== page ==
The ingenious solutions saving maize harvests in rural Africa
Sheila Halder, Farm Systems Coordinator, tells us why organic solutions to protecting staple crops seem to be providing the best results - for people and planet.
As Coronavirus grips much of the world, it’s easy for us to forget about other challenges people are facing in their daily lives. Last month we posted a statement about the Locust plague that has swept through East Africa, ravaging crops grown for both food and fodder.
The swarm was reported as the worst infestation of locusts for quarter of a century, and resulted from a sudden bout of higher than usual rainfall; we are unfortunately likely to see more of these swarms as the climate continues to destabilise.
Family farmers in rural Africa are familiar with many pests from aphids to African army worms but in recent years, there are new patterns and problems emerging, and keeping crops free from both infestations and poisonous pesticides is a daily challenge.
While minimising the impacts of locust swarms requires national and international coordination - and divides opinion over chemical or physical interventions - there are fortunately many local and organic solutions to common pests such as stemborer moths, whose larvae bore through the stems of young maize plants, destroying entire harvests.
To respond to the challenge of stemborer moths we are training farmers in two techniques of companion planting that produce outstanding effects, naturally protecting plants from pests without the use of chemical pesticides as well as improving soil health. Developed in East Africa by ICIPE, Push-Pull is a locally appropriate way for family farmers to protect crops.
Conventional Push-Pull involves planting napier grass as a border crop and silver leaf desmodium intercropped with the maize.
Climate Smart Push-Pull is the second technique and this involves planting two particularly drought tolerant species in the system: brachiaria as a border grass and green leaf desmodium as the intercrop, able to cope with increasingly sporadic rains. Both of these techniques are affordable, organic and have the added benefit of producing locally grown fodder for livestock.
Lead peer farmer, Wise established his push-pull plot in December 2019. He told us,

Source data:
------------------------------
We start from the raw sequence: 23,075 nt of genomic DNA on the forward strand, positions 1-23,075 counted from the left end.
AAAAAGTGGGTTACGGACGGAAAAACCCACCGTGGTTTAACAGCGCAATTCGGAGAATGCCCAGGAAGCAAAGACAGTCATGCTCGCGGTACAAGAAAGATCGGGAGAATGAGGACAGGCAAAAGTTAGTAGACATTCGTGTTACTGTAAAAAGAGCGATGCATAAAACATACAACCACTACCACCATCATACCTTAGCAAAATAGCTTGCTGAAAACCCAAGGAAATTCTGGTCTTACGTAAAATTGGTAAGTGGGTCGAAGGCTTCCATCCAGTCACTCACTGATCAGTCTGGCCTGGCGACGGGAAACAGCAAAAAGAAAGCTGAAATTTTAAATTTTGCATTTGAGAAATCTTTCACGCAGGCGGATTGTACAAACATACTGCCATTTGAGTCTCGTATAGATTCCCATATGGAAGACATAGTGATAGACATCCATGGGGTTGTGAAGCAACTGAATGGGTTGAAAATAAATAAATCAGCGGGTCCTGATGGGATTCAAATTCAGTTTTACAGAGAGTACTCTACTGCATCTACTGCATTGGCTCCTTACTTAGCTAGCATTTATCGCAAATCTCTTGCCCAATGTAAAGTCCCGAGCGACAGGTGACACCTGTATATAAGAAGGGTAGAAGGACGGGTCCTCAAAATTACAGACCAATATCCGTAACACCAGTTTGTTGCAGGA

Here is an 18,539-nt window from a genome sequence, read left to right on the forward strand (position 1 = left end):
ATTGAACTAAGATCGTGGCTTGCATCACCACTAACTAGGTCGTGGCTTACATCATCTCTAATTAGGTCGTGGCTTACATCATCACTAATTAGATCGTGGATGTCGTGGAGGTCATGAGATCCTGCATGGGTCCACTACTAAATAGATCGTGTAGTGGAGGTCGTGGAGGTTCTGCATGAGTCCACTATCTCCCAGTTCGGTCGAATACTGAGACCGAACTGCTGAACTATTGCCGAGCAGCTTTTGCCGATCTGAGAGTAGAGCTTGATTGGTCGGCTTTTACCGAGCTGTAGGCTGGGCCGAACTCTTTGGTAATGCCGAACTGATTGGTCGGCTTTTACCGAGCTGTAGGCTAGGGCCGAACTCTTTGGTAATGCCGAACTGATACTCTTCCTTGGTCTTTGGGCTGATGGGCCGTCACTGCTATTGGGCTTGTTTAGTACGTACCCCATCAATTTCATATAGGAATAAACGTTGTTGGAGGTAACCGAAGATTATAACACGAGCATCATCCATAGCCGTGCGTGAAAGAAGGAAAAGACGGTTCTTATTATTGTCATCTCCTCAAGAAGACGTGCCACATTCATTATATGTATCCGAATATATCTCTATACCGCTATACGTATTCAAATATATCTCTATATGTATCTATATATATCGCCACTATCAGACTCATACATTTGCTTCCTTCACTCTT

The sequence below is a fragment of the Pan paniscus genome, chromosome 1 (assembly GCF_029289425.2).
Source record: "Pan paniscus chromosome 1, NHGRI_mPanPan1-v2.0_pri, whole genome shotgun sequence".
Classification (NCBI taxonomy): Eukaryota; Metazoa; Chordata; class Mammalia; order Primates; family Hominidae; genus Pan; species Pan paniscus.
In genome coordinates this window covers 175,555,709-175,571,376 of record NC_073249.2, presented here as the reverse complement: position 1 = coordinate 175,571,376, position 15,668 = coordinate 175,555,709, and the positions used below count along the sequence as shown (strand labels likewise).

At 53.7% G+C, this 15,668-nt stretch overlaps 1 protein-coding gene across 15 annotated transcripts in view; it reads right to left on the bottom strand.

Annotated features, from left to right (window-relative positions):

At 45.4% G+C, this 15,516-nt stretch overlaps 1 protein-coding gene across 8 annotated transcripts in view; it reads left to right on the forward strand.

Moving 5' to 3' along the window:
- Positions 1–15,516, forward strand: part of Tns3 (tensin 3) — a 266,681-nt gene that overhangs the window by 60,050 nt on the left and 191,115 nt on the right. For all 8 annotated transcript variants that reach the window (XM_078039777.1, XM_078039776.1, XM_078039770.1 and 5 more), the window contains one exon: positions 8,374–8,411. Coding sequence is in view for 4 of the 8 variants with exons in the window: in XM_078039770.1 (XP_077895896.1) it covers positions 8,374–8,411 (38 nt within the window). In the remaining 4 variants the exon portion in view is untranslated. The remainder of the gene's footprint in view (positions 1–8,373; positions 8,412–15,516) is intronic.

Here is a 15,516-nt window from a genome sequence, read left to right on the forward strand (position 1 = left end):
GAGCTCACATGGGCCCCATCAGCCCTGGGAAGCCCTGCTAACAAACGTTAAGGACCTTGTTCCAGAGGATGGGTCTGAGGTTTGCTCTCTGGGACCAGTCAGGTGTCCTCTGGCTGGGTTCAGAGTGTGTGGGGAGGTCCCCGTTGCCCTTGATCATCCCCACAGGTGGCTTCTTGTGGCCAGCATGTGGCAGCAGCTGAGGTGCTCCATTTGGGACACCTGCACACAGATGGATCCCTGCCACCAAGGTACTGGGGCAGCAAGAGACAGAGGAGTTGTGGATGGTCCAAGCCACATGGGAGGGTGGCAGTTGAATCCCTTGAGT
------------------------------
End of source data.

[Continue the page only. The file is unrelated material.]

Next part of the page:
“I have noticed that the areas where desmodium is well established there are few Stemborers compared to my conventional field adjacent - here nearly all the plants are infested… [and] the stemborer moth are destroying the plans which are food for my livestock. This technology is working, [it’s as if if] all the desmodium and the brachiaria were well established, I will have no challenges with this pest.”
|00:01||[Music]||Ripple Effect and Riverford logos. 'In partnership' text.|
|00:05||[Music]||Point of view: walking down a maize path 'Push-pull technology: an innovative crop pest solution' text.|
|00:10||Ripple Effect supports farmers in sub-saharan africa to grow themselves out of poverty||Camera spans onto couple under banana trees harvesting their crop|
|00:15||by giving communities the hope and the means to secure their own futures from the land||Couple are walking hand-in-hand with their harvest|
|00:20||Our approach empowers families with the confidence skills and self-belief to grow sufficient food and generate income||Photo of a smiling woman in bright clothing counting through savings|
|00:27||while regenerating the natural environment protecting ecosystems and enhancing biodiversity.||Photo of cooperative sat together and a couple stood beside a keyhole garden|
|00:33||As farm systems coordinator I work with our in-country teams to find and design innovative and cost-effective solutions to the challenges smallholder farmers face such as falling crop yields soil degradation and pests||Shelia Halder, Ripple Effect Farm System Coordinator talking|
|00:48||Smallholder farmers are often wholly dependent on agriculture for their livelihoods; growing a variety of staple crops including maize||Woman walking through fields and harvesting crops such as maize|
|00:57||Maize is one of the major crops grown in the world and in africa alone the lives of 300 million people depend on it||Shelia Halder, Ripple Effect Farm System Coordinator talking|
|01:07||However erratic weather patterns combined with parasitic weeds such as Striga weed||Purple Striga weed plants growing in abundance|
|01:12||and destructive insects like stembora moths||Hands investigate stembora moth larvae on a maize crop|
|01:13||can completely decimate maze crops resulting in widespread hunger and poverty||Ariel shot of a maize field|
|01:19||The common response to these pests would be chemical pesticides but these are often devastating for ecosystems and water supplies||Shelia Halder, Ripple Effect Farm System Coordinator talking|
|01:27||Smallholder farmers are often in a very difficult position, their families are severely malnourished but they don't have the means to protect their crops from pests||A couple tend to their crops|
|01:37||[Narrator] Ripple Effect have teamed up with ICIPE to implement push-pull, an affordable nature-based solution to falling maize yield. The following explanation shows how it works||Ariel shot over fields of green crops|
|01:48||To properly understand the need for push-pull we must first look at two pests; the stemborer moth and Striga weed||Animation shows Stemborer moth and Striga weed side by side|